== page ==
I’ll never forget the summer of 2019 because it was the summer I decided to quit practicing Canadian immigration law.
As I think back on it now, I had a pretty good professional life back then. I was living in Toronto and had built up a remote, niche law firm working almost exclusively with tech companies. I would help them with Global Talent Stream LMIAs and work permits, intra-company transfers, Express Entry and a few other types of applications.
I had great clients, referrals coming in and good systems in place to help me get the work done.
But there was one thing I couldn’t get over. One thing that kept me up at night and made me sick to think about when I woke up in the morning.
Now for those who don’t know, immigration applications are comprised of two types of documents: forms to fill out, and supporting documents (copies of passports, medical exams, etc.). Pretty simple stuff, but when you start helping dozens or hundreds of clients per year, it means you end up having to fill in and review a LOT of forms.
More specifically for me, since I was doing a lot of corporate immigration, it meant a lot of work permit applications. And a lot of work permit applications meant a lot of filling out and reviewing what is called IMM 1295 – the primary work permit application form. Keep in mind that the form itself is not very complex. It’s about 5 pages of questions covering a wide variety of information about the person applying for the work permit: personal information, contact information, work history, passport details, that kind of stuff.
Not rocket science, but the repetition is what drove me crazy. Let me take a quick step back to explain.
My name is Josh and I’m an immigration lawyer based in Toronto. I don’t practice immigration anymore, but in order to become a lawyer I went through a lot:
Suffice to say, it isn’t a walk in the park to become a lawyer and one of the main reasons I first decided to become one is to be able to use my brain to solve complex problems and use creativity and intelligence to help people in need.
While I was still doing a lot of those things, I was also spending a lot of time filling in and reviewing forms. Copy/pasting their info onto forms. Checking the spelling of the clients name. Comparing their answers on the forms to the supporting documents they sent to me.
Not exactly what I had hoped to be doing with my fancy degree and 7+ years of post-secondary education…
And on top of that, it’s not exactly how a law firm owner wants to be spending their time. In the legal world time = money, so the more time I spent on copy/pasting onto forms and other mundane tasks, the less time I could spend on marketing, sales, customer service and other valuable activities.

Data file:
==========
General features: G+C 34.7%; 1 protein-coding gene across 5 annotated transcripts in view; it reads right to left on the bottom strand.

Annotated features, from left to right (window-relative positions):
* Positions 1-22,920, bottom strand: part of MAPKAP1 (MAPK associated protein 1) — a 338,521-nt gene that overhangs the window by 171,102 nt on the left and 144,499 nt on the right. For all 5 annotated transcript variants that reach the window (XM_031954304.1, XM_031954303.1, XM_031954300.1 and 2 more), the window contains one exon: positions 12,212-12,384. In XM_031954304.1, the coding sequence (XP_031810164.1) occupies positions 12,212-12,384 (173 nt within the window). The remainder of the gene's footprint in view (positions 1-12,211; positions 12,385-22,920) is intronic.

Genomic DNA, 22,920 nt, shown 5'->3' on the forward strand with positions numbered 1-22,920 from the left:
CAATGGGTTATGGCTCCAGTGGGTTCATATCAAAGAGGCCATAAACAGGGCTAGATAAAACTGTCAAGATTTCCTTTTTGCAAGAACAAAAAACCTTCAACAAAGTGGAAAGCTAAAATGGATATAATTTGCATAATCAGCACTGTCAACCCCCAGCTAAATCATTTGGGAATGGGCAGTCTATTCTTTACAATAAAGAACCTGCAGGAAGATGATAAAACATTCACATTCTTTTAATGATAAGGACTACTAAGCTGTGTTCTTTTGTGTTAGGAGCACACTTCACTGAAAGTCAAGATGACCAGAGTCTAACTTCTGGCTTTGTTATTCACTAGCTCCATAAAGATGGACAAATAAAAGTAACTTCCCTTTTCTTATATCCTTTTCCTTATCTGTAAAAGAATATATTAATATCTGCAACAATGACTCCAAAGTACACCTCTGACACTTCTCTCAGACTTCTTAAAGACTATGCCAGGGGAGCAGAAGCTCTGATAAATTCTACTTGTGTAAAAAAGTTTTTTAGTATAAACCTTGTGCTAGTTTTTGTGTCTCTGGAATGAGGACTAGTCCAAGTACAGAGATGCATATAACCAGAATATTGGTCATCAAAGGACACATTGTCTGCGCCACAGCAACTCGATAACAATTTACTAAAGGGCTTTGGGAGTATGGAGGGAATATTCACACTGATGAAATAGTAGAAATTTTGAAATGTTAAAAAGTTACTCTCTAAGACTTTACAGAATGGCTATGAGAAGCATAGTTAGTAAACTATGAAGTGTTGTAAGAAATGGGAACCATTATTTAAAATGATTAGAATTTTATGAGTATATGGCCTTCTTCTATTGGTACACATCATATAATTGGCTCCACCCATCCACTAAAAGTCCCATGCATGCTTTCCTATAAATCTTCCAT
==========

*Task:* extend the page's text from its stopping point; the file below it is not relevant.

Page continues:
Trust me, I tried looking for solutions to my problem. There had to be tools out there that would make it easy to have these forms filled out automatically, and maybe even cross-check the data for me. There had to be a platform out there, built by Canadian immigration professionals, that took all of the manual tasks out of the process so we could focus on the important stuff.
But there wasn’t.
I scoured the internet, asked colleagues, got demos, tried what was available, and I couldn’t find anything that could fill out IMM 1295 quickly, easily and reliably.
It didn’t cross my mind at first, but eventually it hit me: maybe I should try to scratch my own itch? Maybe I could build the platform that I envisioned, that could automate all of the boring, manual parts of preparing immigration applications, so immigration professionals could focus on things like consultations, advising clients, reviewing final drafts, networking, or spending more time with their family and friends?
The day finally came, in the summer of 2019, when I woke up to an email from a client: they needed me to review and submit their work permit application, and the thought of opening another IMM 1295 made me physically sick to my stomach. I’m not sure if a computer file has ever made you feel physically sick before, but let me tell you: it isn’t a good feeling.
And that’s when I knew I had to do it.
I had to try and build a platform that could automate the boring parts of Canadian immigration because doing it “the old fashioned way” was going to drive me crazy and I couldn’t possibly be the only one who felt the same.
If you’re one of those immigration professionals who can relate, who is fed up with all of the manual tasks that come with the job, then reach out. Maybe our platform can help, or at the very least, you’ll know you have one more person in your corner that can feel your pain.